Single Tickets for Daniel James Brown’s event on October 14th are now available! Click here for more information.
On October 14, Literary Arts will host Daniel James Brown as the opening event of our 2021-22 season of Portland Arts & Lectures.
Brown is the author of the New York Times bestseller Facing the Mountain: A True Story of Japanese American Heroes in World War II, The Indifferent Stars Above, Under a Flaming Sky, which was a finalist for the B&N Discover Great New Writers Award, and The Boys in the Boat: Nine Americans and Their Epic Quest for Gold at the 1936 Berlin Olympics, a New York Times bestselling book that was awarded the ALA’s Andrew Carnegie Medal for Excellence in Nonfiction.
Facing the Mountain tells the story of the men of the 442nd Regimental Combat Team of the US Army: a brave group of Nisei, second-generation Japanese American soldiers, who volunteered to serve even as the federal government uprooted many of their families from their West Coast homes and incarcerated them in camps across America.
Read what inspired Brown to research and write about their remarkable stories in this interview Mary Ann Gwinn for The Seattle Times.
The Boys in the Boat sold more than three million copies stateside since publication, and was printed in 22 countries around the globe. The book remained on the New York Times bestseller list for 150 weeks.
The book is a narrative history of nine working-class Americans who rowed their way to the 1936 Berlin Olympics. Brown learned of their inspiring story from a neighbor. He describes that fateful encounter in this interview with Book Browse.
Brown didn’t always know he wanted to write historical nonfiction. Watch this interview with Leslie Wilcox for PBS to hear the in-depth story of his path to become a bestselling writer.
Interested in more? Below is a bio of Daniel James Brown’s life and writing career thus far.
Daniel James Brown was born in 1951 and grew up in the San Francisco Bay Area. His father worked in the flower business, and his mother was a homemaker. As a youth, Brown struggled with anxiety and was the victim of bullying by his peers, so much so that he dropped out of high school. He completed his high school degree through a series of correspondence courses, which he worked on in the Doe Memorial Library at the University of California, Berkeley. Brown describes this time spent in the Berkeley library, studying on his own, as when he first became interested in books and reading.
After earning his high school degree, Brown attended Diablo Valley College, a nearby community college, and then transferred to UC Berkeley to finish his undergrad. He went on to the University of California, Los Angeles, where he earned his master’s degree in English. After graduation, Brown taught writing at San Jose State University and Stanford University.
Looking for new opportunities, Brown applied for a position as a technical writer and editor at the then-burgeoning Microsoft Corporation in Redmond, Washington. In his role, Brown wrote and edited some of the first manuals and interactive tutorials for Microsoft Windows, and became adept at translating complex and technical subjects into something the average reader could easily understand. He worked there for twelve years before leaving to pursue a career writing narrative nonfiction.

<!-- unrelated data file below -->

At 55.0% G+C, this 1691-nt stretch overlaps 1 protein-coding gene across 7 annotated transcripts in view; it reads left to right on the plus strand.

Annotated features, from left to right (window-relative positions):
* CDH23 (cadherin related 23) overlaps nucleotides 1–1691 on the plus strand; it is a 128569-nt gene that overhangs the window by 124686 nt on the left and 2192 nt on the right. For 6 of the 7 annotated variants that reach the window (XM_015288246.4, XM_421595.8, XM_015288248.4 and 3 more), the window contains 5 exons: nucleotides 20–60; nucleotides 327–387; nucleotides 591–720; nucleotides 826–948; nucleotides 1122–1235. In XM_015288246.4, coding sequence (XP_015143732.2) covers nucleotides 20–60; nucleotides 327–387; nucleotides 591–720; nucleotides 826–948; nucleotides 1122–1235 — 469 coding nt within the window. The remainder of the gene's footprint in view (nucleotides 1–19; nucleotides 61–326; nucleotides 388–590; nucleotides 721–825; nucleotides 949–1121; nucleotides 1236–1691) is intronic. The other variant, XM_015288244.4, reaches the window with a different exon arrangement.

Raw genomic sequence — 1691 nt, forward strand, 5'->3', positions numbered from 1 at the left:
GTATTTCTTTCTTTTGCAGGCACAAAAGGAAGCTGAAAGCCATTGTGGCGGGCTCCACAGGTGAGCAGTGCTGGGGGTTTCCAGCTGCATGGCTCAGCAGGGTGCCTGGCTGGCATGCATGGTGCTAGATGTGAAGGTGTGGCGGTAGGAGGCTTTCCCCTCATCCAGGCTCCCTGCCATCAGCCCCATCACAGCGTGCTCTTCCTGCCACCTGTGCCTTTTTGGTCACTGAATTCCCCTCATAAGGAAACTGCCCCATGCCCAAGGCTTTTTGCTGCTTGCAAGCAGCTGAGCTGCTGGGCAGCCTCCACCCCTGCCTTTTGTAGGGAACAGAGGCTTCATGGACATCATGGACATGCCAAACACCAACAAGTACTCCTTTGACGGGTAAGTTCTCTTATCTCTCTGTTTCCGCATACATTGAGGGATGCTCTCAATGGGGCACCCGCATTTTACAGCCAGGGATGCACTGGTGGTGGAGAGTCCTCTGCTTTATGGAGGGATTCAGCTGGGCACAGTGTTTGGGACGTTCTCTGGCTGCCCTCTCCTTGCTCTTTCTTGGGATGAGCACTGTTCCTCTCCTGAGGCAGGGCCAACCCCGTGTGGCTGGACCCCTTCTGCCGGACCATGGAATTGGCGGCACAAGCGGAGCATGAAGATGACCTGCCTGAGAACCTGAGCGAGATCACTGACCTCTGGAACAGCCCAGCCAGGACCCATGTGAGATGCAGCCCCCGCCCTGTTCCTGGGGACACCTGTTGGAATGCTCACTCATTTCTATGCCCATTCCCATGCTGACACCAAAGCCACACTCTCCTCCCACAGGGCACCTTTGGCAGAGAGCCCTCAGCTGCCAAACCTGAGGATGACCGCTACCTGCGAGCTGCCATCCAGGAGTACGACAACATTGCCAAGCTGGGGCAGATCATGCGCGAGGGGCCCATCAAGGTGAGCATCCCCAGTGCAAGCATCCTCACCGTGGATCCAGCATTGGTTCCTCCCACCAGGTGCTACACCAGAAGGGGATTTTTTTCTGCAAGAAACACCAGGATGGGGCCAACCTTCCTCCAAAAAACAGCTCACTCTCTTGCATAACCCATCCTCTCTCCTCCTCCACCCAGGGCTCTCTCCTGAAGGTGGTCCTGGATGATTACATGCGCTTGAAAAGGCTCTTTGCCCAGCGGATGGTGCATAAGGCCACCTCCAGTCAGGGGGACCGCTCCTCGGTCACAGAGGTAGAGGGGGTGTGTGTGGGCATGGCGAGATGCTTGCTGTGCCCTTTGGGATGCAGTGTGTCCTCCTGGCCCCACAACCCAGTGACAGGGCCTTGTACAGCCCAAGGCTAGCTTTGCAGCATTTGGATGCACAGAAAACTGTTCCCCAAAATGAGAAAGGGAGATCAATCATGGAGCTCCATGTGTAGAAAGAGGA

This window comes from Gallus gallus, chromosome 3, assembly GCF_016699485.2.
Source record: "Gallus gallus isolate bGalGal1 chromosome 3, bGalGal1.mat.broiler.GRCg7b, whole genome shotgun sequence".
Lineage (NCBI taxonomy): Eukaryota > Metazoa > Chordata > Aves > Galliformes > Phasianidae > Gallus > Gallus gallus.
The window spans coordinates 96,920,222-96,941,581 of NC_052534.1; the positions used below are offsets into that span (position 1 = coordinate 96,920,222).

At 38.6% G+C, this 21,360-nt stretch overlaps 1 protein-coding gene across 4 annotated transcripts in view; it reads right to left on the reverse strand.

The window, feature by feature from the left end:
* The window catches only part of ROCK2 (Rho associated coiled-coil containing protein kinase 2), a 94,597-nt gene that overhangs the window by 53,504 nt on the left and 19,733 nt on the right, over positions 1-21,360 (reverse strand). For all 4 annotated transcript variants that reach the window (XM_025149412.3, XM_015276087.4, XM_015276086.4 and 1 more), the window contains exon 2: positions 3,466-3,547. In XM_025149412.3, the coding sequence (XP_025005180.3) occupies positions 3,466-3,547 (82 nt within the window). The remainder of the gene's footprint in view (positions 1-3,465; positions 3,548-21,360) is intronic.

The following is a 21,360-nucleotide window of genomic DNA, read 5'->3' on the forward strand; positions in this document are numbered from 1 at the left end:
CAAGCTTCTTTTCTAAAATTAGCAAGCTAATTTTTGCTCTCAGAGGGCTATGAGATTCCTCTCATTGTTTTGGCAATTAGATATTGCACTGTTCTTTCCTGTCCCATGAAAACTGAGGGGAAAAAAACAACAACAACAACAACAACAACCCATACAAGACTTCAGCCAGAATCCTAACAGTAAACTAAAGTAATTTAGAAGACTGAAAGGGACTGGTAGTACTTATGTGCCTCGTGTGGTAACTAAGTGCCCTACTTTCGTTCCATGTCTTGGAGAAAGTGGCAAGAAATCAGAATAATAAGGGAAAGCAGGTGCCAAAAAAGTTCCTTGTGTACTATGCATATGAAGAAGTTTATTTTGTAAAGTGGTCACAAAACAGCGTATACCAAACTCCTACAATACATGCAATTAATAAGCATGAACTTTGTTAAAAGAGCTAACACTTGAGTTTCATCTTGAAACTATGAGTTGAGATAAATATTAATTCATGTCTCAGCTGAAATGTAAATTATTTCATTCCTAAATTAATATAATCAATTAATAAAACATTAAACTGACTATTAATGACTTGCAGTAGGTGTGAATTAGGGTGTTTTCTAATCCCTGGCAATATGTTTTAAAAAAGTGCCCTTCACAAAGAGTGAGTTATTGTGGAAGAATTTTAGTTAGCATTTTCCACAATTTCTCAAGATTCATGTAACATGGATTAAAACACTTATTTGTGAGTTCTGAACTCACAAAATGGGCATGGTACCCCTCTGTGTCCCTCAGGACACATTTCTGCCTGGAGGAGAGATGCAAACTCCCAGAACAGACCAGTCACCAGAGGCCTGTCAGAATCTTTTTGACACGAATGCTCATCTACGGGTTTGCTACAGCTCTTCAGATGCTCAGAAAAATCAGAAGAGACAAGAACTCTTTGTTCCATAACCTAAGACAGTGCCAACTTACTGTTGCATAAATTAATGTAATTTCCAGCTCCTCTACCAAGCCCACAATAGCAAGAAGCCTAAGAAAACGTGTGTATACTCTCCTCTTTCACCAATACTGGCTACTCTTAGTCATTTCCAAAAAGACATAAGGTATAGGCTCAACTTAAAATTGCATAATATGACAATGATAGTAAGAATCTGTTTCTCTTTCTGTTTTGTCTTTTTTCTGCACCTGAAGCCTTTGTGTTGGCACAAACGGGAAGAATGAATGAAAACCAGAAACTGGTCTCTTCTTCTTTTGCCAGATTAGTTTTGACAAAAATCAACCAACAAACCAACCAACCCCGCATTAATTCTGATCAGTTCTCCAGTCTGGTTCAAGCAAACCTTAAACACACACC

Despite writing across a wide range of historical subjects, Brown’s books all celebrate courage and the human spirit. He’s said, “I’m always drawn to stories of ordinary people doing extraordinary things. That pretty much always involves some form of courage.” In 2006, Brown published his first book, Under a Flaming Sky: The Great Hinckley Firestorm of 1894. In 2009, he released The Indifferent Stars Above: The Harrowing Saga of a Donner Party Bride.
Brown achieved wide recognition in 2014 with the publication of the #1 New York Times bestseller The Boys in the Boat: Nine Americans and Their Epic Quest for Gold at the 1936 Berlin Olympics. The book shares the story of the American Olympic rowing team, and their triumph in Nazi Germany. The Seattle Times said of the book, “The individual stories of these young men are almost as compelling as the rise of the team itself. . . . A story this breathtaking demands an equally compelling author, and Brown does not disappoint.” The Boys in the Boat served as the inspiration for the PBS documentary The Boys of ’36, and an adaptation for young readers was released in 2016.
In May 2021, Brown released his second New York Times bestseller, Facing the Mountain: A True Story of Japanese American Heroes in World War II. The book tells the story of the men of the 442nd Regimental Combat Team of the US Army: a brave group of Nisei, second-generation Japanese American soldiers, who volunteered to serve even as the federal government uprooted many of their families from their West Coast homes and incarcerated them in camps across America. Ann Burroughs of the Japanese American National Museum praised Facing the Mountain, stating that: “Drawing on impeccable historic research, the narrative movingly shines the light of history on prejudice and discrimination and the unfinished struggle for a more just future.”
Brown lives in the Washington countryside with his wife, two daughters, and an assortment of cats, dogs, chickens, and honeybees. A passionate outdoorsman, in his free time he enjoys birding, gardening, fly fishing, and reading American history.